The Encyclopedia Americana (1920)/Stanford, Leland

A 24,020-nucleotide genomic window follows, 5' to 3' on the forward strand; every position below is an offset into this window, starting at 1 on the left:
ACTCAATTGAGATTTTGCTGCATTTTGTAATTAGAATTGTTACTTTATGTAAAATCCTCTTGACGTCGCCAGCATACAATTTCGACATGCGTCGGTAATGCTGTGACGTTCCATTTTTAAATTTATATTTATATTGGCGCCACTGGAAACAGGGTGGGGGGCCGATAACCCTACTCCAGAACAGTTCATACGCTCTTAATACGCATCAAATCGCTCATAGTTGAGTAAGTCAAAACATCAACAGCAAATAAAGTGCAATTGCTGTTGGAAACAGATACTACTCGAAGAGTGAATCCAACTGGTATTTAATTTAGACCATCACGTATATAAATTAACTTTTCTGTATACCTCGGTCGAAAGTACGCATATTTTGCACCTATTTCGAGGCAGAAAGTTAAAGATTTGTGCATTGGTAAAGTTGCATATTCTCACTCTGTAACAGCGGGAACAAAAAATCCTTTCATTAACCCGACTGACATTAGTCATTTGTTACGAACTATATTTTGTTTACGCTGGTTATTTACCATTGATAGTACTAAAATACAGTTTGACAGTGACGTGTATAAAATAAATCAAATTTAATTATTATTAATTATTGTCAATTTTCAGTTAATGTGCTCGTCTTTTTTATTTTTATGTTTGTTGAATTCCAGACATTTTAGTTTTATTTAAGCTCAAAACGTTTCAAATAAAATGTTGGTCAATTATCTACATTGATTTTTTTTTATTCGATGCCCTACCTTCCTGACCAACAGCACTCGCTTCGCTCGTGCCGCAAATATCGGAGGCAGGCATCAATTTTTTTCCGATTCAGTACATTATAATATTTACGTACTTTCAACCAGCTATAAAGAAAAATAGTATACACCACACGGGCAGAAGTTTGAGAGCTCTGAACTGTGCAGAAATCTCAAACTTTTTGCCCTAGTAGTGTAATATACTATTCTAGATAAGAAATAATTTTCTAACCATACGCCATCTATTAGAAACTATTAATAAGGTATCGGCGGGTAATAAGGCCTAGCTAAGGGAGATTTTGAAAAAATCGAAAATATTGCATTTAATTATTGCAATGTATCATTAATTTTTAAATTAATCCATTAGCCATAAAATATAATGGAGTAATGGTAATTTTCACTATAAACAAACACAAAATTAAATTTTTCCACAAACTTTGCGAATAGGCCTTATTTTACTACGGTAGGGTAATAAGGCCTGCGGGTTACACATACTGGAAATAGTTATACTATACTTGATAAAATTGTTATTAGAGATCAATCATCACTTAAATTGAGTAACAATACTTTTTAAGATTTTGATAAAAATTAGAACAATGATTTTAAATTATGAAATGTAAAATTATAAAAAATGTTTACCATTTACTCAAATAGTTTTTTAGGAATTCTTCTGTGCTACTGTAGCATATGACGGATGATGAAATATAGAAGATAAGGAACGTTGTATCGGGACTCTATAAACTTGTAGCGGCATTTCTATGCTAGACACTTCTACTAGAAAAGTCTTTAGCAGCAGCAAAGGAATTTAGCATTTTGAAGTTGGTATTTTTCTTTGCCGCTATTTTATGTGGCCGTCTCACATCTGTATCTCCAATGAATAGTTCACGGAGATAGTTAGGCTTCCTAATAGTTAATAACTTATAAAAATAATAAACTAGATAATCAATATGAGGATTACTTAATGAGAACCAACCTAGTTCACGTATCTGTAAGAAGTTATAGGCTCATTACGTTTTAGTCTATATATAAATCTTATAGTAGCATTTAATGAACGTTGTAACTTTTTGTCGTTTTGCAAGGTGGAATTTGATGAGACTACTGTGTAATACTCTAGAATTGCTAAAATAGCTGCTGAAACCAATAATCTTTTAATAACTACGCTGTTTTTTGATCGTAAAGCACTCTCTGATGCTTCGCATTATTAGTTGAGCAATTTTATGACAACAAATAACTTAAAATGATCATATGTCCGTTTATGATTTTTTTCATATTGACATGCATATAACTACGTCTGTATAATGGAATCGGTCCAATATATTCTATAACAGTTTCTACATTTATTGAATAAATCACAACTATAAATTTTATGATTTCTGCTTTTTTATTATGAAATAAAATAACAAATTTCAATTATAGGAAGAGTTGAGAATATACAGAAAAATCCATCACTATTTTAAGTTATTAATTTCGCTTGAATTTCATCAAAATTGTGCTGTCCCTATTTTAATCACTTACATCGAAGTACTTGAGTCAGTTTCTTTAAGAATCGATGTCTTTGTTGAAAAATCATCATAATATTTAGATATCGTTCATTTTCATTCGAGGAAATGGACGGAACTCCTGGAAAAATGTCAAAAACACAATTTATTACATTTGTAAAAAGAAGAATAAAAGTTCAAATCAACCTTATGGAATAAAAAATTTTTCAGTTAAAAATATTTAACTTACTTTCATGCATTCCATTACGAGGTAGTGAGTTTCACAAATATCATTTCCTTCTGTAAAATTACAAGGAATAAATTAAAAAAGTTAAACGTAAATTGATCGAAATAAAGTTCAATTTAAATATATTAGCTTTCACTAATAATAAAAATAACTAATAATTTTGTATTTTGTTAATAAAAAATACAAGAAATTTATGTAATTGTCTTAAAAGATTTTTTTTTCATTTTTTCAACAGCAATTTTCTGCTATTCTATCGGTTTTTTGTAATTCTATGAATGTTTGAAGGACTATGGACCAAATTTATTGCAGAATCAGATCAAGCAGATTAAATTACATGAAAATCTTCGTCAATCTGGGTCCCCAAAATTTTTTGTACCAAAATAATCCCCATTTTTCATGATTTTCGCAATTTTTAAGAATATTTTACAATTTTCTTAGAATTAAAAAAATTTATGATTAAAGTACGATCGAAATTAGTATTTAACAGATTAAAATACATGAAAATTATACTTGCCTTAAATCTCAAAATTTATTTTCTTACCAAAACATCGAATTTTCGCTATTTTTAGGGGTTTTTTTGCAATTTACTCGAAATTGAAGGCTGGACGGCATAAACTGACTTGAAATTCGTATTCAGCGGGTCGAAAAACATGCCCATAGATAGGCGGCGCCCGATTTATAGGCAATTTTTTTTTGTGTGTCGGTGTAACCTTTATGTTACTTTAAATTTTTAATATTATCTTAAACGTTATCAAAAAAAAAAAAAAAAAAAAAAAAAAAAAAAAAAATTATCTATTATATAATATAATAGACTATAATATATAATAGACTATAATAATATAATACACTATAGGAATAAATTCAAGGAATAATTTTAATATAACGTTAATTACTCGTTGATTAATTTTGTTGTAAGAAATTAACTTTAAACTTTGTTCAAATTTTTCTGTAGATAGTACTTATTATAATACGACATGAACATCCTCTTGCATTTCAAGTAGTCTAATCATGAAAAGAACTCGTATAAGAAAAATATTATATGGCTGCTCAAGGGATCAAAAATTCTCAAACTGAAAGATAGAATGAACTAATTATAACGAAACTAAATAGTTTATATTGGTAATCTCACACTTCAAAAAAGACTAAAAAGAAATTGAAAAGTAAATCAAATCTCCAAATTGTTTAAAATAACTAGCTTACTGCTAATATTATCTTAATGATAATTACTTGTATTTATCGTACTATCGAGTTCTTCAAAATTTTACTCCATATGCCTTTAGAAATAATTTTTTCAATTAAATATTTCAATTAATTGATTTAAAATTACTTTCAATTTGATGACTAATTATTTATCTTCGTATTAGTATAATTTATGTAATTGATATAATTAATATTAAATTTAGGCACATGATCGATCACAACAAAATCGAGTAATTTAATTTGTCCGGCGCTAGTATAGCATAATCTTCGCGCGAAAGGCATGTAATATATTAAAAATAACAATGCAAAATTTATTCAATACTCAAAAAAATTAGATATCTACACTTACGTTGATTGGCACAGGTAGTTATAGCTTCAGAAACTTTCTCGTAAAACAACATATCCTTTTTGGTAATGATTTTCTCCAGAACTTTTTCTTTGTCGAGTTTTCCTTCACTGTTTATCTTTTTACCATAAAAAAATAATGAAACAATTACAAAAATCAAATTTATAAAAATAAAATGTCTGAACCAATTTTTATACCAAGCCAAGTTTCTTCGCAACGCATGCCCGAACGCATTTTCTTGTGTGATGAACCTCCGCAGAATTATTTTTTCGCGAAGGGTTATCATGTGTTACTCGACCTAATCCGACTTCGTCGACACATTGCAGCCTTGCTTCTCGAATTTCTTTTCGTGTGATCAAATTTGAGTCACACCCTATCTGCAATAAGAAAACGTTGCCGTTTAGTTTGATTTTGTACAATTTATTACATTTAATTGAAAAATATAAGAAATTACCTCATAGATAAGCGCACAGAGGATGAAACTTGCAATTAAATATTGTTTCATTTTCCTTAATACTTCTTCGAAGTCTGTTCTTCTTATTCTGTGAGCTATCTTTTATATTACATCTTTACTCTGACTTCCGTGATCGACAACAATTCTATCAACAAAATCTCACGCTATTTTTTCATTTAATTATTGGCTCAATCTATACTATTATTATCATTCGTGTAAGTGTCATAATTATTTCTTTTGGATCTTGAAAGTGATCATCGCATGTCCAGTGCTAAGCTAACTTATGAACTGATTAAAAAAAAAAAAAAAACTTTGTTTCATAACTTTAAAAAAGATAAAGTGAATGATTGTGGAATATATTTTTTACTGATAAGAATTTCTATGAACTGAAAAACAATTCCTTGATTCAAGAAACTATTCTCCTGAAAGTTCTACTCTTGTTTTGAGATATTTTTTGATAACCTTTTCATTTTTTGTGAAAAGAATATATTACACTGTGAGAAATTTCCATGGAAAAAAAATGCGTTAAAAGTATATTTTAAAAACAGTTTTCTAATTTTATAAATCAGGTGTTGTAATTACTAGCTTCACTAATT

STANFORD, Leland, American capitalist and philanthropist: b. Watervliet, Albany County, N. Y., 9 March 1824; d. Palo Alto, Cal., 21 June 1893. He studied law and commenced its practice at Port Washington, Wis., but in 1852 went to California and engaged in mining for four years. In 1856 he founded a business in San Francisco which became the nucleus for a fortune estimated at over $50,000,000. In 1860 he entered public life as a delegate to the convention that nominated Abraham Lincoln for the Presidency. About this time he became president of the Central Pacific Railroad, an enterprise in which he was deeply interested financially. He was governor of California, 1861-63; and United States senator, 1885-91. He did much to promote the agricultural development of California and to increase its transportation facilities, but he will probably be longest remembered, however, as the founder of Lebnd Stanford Jr. University, for which he made an initial gift of $20,000,000. This work, begun in commemoration of his son, was continued by his wife. Jane Lathrop Stanford (q.v.), who erected at Palo Alto a beautful and costly memorial church to his memory. See Leland Stanford Jr. University.